Certainly it was possible—somewhere in my parents' genes the recessive traits that might have given me a different look: not attached earlobes or my father's green eyes, but another hair color—gentleman-preferred, have-more-fun blond. And with my skin color, like a good tan—an even mix of my parents'— I could have passed for white. When on Christmas day I woke to find a blond wig, a pink sequined tutu, and a blond ballerina doll, nearly as tall as me, I didn't know to ask, nor that it mattered, if there'd been a brown version. This was years before my grandmother nestled the dark baby into our crèche, years before I'd understand it as primer for a Mississippi childhood.
Instead, I pranced around our living room in a whirl of possibility, my parents looking on at their suddenly strange child. In the photograph my mother took, my father—almost out of the frame—looks on as Joseph must have at the miraculous birth: I'm in the foreground— my blond wig a shining halo, a newborn likeness to the child that chance, the long odds, might have brought.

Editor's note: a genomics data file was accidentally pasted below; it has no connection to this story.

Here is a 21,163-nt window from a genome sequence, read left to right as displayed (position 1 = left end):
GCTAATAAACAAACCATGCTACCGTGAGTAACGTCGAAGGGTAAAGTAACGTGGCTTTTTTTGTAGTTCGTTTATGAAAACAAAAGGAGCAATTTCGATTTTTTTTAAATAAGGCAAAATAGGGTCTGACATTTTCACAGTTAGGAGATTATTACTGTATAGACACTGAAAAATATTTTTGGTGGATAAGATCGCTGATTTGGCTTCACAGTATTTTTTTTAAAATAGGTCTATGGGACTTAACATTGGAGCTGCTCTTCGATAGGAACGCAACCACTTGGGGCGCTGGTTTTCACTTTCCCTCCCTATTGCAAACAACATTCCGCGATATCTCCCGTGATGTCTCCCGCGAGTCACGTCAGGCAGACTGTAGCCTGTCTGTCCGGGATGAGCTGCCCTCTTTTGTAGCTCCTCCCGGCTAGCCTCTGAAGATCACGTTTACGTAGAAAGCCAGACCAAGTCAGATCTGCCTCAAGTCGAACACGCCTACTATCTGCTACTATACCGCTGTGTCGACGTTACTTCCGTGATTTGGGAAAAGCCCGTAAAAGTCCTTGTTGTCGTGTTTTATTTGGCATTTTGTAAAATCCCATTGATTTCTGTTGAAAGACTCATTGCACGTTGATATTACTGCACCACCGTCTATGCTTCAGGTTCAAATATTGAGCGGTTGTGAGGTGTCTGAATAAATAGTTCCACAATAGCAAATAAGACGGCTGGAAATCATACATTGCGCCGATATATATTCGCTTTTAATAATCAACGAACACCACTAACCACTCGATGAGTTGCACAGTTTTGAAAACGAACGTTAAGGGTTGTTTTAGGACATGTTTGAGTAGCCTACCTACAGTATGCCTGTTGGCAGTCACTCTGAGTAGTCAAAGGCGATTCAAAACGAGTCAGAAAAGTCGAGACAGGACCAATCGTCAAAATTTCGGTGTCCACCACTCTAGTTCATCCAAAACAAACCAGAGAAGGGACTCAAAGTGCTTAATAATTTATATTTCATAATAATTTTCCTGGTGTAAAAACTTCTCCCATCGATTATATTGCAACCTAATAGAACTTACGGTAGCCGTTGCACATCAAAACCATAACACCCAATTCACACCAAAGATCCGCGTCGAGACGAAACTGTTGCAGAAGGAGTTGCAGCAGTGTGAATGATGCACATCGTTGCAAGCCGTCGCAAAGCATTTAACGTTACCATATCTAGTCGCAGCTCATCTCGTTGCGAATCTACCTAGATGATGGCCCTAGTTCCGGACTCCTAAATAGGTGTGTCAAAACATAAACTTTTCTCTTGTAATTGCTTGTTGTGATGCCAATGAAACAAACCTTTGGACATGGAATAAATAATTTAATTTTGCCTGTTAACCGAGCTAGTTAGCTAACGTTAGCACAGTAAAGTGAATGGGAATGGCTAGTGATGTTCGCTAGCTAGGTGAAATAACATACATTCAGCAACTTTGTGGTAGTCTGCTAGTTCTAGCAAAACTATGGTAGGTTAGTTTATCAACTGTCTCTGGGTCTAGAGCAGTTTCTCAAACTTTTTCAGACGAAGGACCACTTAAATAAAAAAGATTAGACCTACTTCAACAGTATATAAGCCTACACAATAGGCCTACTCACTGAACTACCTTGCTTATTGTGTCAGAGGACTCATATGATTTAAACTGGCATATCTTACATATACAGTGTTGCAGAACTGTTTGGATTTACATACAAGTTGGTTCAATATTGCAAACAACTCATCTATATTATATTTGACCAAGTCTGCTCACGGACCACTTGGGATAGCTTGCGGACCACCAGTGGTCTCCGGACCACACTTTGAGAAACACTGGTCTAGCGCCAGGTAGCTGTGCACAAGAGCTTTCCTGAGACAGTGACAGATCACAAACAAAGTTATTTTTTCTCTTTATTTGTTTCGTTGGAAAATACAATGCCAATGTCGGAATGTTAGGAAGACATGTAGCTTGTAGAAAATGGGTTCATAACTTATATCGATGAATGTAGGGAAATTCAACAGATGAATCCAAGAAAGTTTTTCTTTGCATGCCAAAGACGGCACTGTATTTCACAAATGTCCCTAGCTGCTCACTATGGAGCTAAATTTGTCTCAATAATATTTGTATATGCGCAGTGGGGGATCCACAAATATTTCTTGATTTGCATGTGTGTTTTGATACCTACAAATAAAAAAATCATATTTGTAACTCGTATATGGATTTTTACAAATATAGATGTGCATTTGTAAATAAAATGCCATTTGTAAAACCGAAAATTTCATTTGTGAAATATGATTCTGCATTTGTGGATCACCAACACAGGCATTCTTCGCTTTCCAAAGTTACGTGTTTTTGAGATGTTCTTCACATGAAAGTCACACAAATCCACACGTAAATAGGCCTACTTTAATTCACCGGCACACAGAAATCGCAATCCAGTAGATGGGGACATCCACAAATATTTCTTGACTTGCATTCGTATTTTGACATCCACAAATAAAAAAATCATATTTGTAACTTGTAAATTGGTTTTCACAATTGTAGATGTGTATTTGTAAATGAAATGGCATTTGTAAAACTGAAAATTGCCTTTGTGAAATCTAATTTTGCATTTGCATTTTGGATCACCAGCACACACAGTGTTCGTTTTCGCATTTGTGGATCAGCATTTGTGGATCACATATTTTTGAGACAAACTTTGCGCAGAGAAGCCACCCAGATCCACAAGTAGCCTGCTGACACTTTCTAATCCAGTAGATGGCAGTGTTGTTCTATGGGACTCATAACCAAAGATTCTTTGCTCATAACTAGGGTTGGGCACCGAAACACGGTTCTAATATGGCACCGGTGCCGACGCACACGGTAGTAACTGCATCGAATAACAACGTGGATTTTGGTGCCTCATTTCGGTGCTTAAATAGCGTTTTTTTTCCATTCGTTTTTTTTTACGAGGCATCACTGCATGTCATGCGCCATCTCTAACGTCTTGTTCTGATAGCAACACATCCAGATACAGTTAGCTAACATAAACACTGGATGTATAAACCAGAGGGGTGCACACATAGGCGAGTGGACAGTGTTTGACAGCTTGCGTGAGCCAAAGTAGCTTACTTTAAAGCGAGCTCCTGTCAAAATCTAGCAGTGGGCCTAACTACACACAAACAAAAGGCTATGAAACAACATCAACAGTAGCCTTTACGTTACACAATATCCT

- SANTOS DOMINGO HENARES Y FRANCISCO DO MINH CHIEU
- LA NATIVIDAD DE SAN JUAN BAUTISTA
- SANTOS MÁRTIRES DE NICOMEDIA
- SAN JUAN FISHER
- SAN JOSÉ ISABEL FLORES VARELA
- SAN JUAN DE MATERA
Adviento Africa Alquimia Angeles Arte Aviones Católica Chicago ciencia Conspiracion cuaresma Ecuador educación España fantasmas Gatos Historia Illinois leyendas Maria Meditación misterio mitología mito mitos Musica Navidad Opinion Ortodoxos Paranormal Pascua Personajes pintura Poema Poesía psicología Religion SaintCharles Salud Santoral Santos Segunda Guerra Teología Top10 USA Virgen María